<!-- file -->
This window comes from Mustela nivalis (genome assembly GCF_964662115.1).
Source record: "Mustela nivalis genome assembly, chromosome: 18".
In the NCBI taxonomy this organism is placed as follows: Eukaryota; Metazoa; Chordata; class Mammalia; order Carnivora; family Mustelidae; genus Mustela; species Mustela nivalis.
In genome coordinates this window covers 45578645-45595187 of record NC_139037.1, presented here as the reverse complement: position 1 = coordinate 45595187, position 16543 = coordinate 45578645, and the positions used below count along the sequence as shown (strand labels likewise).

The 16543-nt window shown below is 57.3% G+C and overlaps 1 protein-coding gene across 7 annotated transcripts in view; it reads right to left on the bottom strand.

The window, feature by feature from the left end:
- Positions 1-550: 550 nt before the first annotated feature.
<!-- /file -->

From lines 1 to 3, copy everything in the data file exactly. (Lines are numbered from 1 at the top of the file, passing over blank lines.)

This window comes from Mustela nivalis (genome assembly GCF_964662115.1).
Source record: "Mustela nivalis genome assembly, chromosome: 18".
In the NCBI taxonomy this organism is placed as follows: Eukaryota; Metazoa; Chordata; class Mammalia; order Carnivora; family Mustelidae; genus Mustela; species Mustela nivalis.